C0005. KARL BOHM Cond. Vienna Phil.: Symphony #4 in B (Beethoven); Symphony #4 in d (Schumann); w.CHRISTA LUDWIG: Liedereines fahrenden gesellen (Mahler). (Austria) Orfeo stereo C 522 991, Live Performance, 17 Aug., 1969, Salzburg Festival. Long out-of-print, Final Sealed Copy!
“A Böhm Schumann performance was always a rare event. When John Hunt published his Böhm discography in 1992 (in Mid-Century Conductors) there were just two entries under Schumann: a 1942 Dresden recording of the Piano Concerto, with Walter Gieseking as soloist, and the wonderfully gaunt and imposing account of the Fourth Symphony which Bohm made with the Vienna Philharmonic for DG in November 1978. Reviewing the LP in these columns in November 1980, I noted: 'Dr Böhm, in his 86th year, does not so much defy time as marvellously order and propel it'.
Alas, the performance has never appeared on CD. As one world-weary DG executive put it to me, with more than a touch of Schadenfreude, 'Karl Böhm died the day after his death’. Commercially, this may have been true, but my goodness how this 1969 Salzburg Schumann Fourth lives, moves, and continues to be.
The occasion of the recording was a concert in honour of Böhm's 75th birthday. (With a birthday in late August, he always had the Salzburg Festival at his disposal; the more cynically minded noted that he even contrived to die during the festival.)….the typically ascetic 1960s Austrian Radio recording robbing the Vienna violins of whatever bloom they currently possessed. That said, the tinder-dry sound is strangely apt to Böhm's Schumann Fourth, enabling it to burn quicker, and with an even fiercer heat.”
- Richard Osborne, GRAMOPHONE
“Christa Ludwig, who poured a lustrous voice into dramatically taut performances of opera roles - especially those of Mozart, Strauss and Wagner - and intimately rendered art songs as one of the premier mezzo-sopranos of the second half of the 20th century, commanded a broad range of the great mezzo-soprano parts, including Dorabella in Mozart’s COSÌ FAN TUTTE, Cherubino in his LE NOZZE DI FIGARO, Octavian in Strauss’ DER ROSENKAVALIER, Bizet’s Carmen and numerous Wagner roles. Often, critics were reduced to calling her the greatest mezzo-soprano of her time. But like many mezzos, Ms. Ludwig strove to lay claim to higher-voiced - and higher-profile - soprano roles. So she took on, most successfully in that category, characters including the Marschallin in DER ROSENKAVALIER, the Dyer’s Wife in DIE FRAU OHNE SCHATTEN and Leonore in Beethoven’s FIDELIO. She was an equal master of the intimate song - especially the works of Brahms, Mahler and Schubert. Her artistry put her in the pantheon of postwar lieder singers that included Dietrich Fischer-Dieskau, Elly Ameling and Elisabeth Schwarzkopf.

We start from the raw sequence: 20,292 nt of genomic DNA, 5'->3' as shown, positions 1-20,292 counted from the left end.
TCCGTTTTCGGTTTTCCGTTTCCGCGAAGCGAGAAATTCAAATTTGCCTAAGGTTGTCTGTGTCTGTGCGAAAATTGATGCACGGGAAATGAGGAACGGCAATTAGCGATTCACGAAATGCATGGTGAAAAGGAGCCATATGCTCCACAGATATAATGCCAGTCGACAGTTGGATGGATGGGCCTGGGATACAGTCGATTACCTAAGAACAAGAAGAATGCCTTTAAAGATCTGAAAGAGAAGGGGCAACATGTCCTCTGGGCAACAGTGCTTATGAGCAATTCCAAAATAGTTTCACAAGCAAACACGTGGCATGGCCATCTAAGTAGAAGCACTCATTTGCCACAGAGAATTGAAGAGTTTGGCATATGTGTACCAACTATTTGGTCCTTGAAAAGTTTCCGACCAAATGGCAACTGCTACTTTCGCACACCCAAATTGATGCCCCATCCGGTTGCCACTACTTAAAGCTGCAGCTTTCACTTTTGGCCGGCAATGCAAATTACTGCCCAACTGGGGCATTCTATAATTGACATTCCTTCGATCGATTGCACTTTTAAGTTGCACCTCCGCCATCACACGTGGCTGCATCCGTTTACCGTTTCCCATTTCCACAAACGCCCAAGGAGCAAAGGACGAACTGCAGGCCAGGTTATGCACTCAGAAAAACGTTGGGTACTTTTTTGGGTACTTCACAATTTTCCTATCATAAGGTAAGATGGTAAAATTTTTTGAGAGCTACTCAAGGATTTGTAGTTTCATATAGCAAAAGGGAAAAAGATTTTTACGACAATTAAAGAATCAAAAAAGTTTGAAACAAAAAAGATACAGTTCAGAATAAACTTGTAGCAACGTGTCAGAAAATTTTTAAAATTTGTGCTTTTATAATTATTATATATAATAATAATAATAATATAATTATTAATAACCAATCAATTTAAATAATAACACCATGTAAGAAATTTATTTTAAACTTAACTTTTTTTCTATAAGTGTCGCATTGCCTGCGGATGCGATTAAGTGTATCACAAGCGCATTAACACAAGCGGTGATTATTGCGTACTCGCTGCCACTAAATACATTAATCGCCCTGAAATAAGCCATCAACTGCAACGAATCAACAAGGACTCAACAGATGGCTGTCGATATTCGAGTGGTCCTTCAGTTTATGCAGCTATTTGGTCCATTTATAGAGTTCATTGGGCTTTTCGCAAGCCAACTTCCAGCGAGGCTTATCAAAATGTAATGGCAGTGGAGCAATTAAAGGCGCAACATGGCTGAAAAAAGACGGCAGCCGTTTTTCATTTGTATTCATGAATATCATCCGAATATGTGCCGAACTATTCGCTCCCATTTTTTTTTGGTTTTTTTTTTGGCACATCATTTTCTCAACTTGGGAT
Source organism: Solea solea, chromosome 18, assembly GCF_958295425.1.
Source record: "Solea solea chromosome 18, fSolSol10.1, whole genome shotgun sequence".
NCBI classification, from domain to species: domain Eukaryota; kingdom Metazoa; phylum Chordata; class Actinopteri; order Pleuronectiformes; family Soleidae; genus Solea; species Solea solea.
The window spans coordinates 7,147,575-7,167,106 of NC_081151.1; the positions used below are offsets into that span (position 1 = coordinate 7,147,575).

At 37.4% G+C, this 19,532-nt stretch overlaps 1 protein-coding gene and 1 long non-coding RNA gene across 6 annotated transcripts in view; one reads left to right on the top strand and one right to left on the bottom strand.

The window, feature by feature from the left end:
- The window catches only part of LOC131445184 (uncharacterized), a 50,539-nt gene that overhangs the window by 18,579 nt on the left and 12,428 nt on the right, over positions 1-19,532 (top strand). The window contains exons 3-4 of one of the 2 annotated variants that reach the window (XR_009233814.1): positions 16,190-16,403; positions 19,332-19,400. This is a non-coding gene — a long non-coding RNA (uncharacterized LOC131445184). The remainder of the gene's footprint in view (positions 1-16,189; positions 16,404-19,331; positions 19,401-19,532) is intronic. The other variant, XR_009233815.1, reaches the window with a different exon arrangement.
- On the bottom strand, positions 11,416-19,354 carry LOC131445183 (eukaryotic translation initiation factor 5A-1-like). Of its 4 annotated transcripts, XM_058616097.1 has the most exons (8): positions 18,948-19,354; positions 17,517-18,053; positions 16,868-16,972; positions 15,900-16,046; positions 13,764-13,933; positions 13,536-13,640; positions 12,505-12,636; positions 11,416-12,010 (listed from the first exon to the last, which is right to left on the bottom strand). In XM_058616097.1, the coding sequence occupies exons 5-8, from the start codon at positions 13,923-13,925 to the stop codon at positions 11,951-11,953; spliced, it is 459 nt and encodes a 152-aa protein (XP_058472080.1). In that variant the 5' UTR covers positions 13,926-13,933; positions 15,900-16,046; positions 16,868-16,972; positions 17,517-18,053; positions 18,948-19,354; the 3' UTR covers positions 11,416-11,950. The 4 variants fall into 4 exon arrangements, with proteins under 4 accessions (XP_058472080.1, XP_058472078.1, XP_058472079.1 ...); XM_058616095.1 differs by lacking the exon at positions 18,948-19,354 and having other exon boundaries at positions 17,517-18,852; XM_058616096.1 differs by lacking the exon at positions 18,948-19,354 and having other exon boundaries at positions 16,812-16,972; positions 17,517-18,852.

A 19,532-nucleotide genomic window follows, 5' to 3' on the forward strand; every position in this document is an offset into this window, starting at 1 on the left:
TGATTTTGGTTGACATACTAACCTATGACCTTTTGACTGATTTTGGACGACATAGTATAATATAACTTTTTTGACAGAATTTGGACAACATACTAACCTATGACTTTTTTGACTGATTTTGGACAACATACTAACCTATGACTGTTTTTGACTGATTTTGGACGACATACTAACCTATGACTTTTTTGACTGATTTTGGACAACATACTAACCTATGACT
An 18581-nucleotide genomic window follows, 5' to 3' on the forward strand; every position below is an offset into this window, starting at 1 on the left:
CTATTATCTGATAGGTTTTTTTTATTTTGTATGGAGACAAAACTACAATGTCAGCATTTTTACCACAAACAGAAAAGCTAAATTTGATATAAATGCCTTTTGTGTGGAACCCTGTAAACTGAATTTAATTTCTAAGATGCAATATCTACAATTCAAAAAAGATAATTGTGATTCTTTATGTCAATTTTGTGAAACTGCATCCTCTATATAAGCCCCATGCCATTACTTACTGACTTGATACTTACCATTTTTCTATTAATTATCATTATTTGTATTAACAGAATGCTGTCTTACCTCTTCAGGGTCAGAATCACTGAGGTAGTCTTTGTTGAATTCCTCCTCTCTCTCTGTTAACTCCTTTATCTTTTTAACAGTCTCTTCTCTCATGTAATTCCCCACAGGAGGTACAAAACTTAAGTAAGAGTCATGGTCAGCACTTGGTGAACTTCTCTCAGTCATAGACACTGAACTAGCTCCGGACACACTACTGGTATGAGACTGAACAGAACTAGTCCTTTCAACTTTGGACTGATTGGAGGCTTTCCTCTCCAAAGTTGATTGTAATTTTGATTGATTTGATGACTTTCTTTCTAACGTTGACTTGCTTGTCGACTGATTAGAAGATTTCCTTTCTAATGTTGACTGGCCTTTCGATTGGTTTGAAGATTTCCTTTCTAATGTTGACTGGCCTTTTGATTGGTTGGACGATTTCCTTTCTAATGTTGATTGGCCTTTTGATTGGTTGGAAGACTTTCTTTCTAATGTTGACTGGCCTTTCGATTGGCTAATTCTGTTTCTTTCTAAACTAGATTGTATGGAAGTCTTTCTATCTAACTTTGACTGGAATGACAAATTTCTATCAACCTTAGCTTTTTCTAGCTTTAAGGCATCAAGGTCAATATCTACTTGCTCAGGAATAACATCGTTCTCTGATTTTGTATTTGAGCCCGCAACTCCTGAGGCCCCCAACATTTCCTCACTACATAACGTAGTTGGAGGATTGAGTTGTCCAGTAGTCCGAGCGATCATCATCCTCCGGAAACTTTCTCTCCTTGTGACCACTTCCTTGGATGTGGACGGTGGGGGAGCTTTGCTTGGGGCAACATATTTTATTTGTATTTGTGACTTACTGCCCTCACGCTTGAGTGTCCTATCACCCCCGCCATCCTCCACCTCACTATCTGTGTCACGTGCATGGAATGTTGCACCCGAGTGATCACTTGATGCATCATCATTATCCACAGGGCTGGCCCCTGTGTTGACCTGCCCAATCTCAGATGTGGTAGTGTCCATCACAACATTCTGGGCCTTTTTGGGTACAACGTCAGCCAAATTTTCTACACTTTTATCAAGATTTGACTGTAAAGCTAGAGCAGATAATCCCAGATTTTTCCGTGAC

Ms. Ludwig made her Metropolitan Opera debut as Cherubino (a trouser role, a type she said was not her favorite) in 1959, took on Octavian and Amneris in Verdi’s AIDA at the house that year as well and sang regularly at the Met until the end of her career. But onstage, Ms. Ludwig brought a striking combination of acting ability, charisma and vocal beauty. Her voice had range and power, a security through all the registers and a broad array of colors.
‘Her unmistakable, deep-purple timbre envelops the listener in a velvet cloak’, Roger Pines wrote in OPERA NEWS in 2018, reviewing her collected recordings. ‘She excelled equally in intimate, legato-oriented lieder and the largest-scale operatic repertoire, where her sound expanded with glorious brilliance’. Critics often took note of her wit and comic deftness, and a personality that could fill a hall even when she sang softly. ‘Her presence on the Met stage was a synthesis of the dramatic arts all by itself - her voice, her wonderfully natural diction and her shadings of facial expression and gesture all conspiring to express with great emotional breadth the singular message of this singular music’, THE NEW YORK TIMES critic Bernard Holland wrote of a ‘Winterreise’ performance in 1983. Ms. Ludwig sang that searing Schubert song cycle some 72 times, even though it was composed for a male voice.
She met the bass-baritone Walter Berry at the Vienna opera in 1957 when they were cast in LE NOZZE DI FIGARO. They married three months later and had a son, Wolfgang. The couple frequently appeared together in operas and joint recitals. In interviews, Ms. Ludwig said they felt occasional rivalry and were at odds in preparing for performances. The couple divorced in 1970, though they continued to perform together. (Mr. Berry died in 2000.) Soon after her divorce, Ms. Ludwig met the actor and stage director Paul-Emile Deiber while he was preparing a production of Massenet’s WERTHER at the Met, and they married in 1972. He died in 2011.
In the realm of song, critics took note of her sensitivity, smooth lines, intimacy, control and mastery of the text. ‘She is perhaps the reigning feminine expert at making us feel good about lonely teardrops and thwarted bliss’, THE TIMES critic Donal Henahan wrote in 1979.”
- Daniel J. Wakin, THE NEW YORK TIMES, 25 April, 2021